We use death statistics for the last two weeks rather than just the last week, so you get a more accurate figure. Over all three counting measures, the numbers of deaths in Bucks is now sadly jumping higher as Omicron starts to claim more victims. Previously, 5 to 10 people were dying of Covid-19 in Bucks every week. Last week, 20 to 25 people died of Covid-19 in Bucks. We can’t predict if this fatality rate will continue, or even increase – we will have to wait for the data.

There are three ways of counting the number of Covid-related deaths in Bucks.

  • Between 2 January and 16 January, 21 people died within 28 days of testing positive for Covid-19, bringing the total number of deaths to 1,098. Because people are increasingly living longer even with severe Covid illness, this is the least accurate total.
  • Between 2 January and 16 January, 24 people died within 60 days of testing positive for Covid-19, bringing the total number of deaths to 1,320. This total is the most clinically appropriate because of the length of time people now live with severe Covid illness.
  • Up to 31 December, 1,313 died of Covid-19 as recorded by doctors on their death certificates. This is the most reliable total, but the data is always two weeks old.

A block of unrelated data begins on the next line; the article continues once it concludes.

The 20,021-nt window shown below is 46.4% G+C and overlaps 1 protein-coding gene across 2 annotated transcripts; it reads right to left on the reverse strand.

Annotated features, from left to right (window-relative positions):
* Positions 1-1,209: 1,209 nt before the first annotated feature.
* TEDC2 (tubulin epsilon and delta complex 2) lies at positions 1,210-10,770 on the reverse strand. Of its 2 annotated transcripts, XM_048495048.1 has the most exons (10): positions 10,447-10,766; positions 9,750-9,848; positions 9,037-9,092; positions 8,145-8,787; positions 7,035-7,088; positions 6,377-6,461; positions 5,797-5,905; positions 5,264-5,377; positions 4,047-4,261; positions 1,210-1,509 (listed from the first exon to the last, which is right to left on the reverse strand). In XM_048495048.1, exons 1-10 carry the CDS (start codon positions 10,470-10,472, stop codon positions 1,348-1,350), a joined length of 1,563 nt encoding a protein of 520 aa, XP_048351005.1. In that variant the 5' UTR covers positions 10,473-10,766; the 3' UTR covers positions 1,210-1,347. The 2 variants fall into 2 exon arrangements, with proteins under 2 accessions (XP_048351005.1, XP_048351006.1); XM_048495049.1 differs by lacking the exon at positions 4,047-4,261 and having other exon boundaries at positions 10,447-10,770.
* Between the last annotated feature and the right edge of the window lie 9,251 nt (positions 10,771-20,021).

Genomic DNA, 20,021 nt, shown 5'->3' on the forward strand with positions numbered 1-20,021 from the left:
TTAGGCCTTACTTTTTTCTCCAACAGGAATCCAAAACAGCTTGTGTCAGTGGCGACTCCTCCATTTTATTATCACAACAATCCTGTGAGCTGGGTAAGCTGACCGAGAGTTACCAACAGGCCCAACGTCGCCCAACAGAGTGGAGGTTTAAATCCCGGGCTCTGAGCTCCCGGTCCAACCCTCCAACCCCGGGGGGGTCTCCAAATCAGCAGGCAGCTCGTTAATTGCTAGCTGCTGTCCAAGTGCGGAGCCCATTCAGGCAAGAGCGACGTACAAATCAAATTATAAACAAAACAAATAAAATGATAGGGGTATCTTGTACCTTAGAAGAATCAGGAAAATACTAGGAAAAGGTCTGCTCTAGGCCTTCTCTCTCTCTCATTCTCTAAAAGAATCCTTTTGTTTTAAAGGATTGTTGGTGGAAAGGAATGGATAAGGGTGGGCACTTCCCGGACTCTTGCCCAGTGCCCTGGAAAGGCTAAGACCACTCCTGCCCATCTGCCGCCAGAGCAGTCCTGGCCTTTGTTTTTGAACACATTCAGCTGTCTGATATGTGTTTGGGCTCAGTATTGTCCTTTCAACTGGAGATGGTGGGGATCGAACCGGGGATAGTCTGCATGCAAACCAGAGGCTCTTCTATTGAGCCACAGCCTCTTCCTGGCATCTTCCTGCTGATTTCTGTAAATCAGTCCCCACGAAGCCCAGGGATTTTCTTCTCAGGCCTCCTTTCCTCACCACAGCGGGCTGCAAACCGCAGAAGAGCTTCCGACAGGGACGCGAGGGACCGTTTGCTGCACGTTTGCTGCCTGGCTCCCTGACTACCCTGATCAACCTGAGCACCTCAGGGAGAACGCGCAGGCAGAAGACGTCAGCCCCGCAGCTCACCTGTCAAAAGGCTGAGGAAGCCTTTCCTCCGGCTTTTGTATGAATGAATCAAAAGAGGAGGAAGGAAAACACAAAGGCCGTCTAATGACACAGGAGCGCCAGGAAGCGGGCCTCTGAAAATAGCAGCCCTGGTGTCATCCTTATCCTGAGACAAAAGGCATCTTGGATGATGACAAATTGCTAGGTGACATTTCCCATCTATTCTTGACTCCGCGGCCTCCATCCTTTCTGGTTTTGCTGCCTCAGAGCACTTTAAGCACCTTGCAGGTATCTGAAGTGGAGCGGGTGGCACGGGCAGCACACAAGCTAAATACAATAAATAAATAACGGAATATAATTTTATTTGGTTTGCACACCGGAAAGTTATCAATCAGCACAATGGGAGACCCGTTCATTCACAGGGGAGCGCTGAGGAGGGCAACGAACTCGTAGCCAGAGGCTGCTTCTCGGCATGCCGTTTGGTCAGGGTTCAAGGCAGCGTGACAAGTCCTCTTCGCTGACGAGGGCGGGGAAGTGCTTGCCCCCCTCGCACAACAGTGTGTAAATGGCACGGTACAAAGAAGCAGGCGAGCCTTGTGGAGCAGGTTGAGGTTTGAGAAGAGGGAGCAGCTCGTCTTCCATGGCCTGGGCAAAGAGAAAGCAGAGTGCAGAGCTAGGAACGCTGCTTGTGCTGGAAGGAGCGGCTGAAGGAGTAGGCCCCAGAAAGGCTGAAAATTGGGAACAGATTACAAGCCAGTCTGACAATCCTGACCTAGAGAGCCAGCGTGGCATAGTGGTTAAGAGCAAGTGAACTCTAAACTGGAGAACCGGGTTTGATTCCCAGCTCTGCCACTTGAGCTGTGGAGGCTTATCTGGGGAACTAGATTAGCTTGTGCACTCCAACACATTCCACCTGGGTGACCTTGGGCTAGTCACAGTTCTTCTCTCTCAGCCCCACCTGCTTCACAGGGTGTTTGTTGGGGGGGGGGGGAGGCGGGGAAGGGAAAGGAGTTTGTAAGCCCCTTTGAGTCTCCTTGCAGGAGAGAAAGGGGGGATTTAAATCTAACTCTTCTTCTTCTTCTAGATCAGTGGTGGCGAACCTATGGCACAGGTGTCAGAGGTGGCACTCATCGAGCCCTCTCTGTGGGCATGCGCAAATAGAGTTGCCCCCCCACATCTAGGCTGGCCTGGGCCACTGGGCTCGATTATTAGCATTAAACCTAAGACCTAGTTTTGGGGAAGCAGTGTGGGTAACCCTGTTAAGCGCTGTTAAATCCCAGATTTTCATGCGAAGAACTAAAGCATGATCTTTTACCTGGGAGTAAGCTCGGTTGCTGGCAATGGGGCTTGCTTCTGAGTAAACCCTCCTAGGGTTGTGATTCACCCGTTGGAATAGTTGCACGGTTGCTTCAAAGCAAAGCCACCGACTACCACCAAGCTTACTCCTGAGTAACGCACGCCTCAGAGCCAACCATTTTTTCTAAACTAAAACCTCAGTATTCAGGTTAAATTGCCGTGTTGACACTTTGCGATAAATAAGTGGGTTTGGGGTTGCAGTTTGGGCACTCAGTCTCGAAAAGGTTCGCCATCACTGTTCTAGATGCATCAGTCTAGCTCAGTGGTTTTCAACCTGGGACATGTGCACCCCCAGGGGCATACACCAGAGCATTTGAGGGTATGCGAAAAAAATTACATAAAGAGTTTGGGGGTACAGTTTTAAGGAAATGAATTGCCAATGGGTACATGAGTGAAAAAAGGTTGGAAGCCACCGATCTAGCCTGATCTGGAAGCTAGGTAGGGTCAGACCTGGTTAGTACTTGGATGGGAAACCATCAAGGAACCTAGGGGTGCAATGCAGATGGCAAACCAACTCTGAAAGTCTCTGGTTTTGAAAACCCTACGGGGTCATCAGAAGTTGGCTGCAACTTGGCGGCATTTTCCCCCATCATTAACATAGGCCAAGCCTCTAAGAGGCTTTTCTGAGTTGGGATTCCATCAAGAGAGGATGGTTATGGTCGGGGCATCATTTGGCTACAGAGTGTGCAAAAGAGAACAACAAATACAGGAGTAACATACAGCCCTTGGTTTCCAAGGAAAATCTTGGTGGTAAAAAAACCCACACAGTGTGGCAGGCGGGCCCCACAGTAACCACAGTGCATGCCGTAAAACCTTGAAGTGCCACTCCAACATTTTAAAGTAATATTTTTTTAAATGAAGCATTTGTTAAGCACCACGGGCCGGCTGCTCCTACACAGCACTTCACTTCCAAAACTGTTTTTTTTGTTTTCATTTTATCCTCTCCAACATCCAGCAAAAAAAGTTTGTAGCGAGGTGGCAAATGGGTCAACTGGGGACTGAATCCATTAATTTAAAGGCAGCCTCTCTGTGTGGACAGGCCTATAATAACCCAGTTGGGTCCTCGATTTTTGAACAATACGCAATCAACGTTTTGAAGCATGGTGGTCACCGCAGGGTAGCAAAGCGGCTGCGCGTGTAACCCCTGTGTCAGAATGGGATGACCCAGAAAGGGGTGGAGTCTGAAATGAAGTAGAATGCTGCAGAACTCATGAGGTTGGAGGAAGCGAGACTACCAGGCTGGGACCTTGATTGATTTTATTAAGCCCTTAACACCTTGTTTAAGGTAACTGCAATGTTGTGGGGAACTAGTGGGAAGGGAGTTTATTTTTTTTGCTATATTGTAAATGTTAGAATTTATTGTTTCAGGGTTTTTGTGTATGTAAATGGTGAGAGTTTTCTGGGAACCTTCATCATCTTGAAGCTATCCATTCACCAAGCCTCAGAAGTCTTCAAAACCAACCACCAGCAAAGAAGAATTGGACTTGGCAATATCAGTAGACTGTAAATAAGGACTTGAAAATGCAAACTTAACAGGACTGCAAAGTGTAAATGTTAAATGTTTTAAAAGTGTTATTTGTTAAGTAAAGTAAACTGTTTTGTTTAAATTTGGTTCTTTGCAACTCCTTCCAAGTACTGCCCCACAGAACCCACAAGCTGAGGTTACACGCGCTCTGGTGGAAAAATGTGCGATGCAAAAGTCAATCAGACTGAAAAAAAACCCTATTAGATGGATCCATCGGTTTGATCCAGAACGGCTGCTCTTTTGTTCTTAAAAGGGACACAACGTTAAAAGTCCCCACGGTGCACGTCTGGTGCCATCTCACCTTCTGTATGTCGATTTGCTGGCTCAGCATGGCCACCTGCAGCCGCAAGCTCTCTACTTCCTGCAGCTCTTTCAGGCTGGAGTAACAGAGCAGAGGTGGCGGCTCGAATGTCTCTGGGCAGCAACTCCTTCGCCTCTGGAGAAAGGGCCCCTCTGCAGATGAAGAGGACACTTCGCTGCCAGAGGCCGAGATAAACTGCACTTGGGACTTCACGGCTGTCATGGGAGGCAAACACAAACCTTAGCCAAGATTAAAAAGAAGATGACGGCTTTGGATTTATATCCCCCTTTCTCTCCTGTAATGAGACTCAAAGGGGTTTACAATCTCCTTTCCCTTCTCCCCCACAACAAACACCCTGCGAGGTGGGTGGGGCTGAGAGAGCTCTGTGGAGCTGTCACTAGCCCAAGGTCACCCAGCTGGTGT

Here are the latest vaccination figures for 16 January:

  • Secondary-age children (aged 12 to 15) – 62.8% have had 1 dose; 15.7% have had two doses and 0% have had three doses. 99.99% (29,781) are not fully vaccinated and vulnerable to Omicron
  • Older Teenagers (aged 16 to 17) – 75.9% have had 1 dose; 55.6% have had two doses and 4.4% have had three doses. 95.6% (13,614) are not fully vaccinated and vulnerable to Omicron
  • Adults (aged 18 to 70) – 85.9% have had 1 dose; 83.1% have had two doses and 64.4% have had three doses. 35.6% (134,038) are not fully vaccinated and vulnerable to Omicron
  • Older Adults (aged over 70) – 96.9% have had 1 dose; 96.2% have had two doses and 92.5% have had three doses. 7.5% (5,798) are not fully vaccinated and vulnerable to Omicron

Because 2 doses of vaccine only give low protection against Omicron, what matters now is how many people in Bucks have had 3 doses – double vaccinated plus booster. As the figures above show, nearly all children and young people in Bucks have very low protection against Omicron. Almost 40% of adults also have very low protection against Omicron, and most worryingly, approaching a tenth of older adults still have very low protection against Omicron.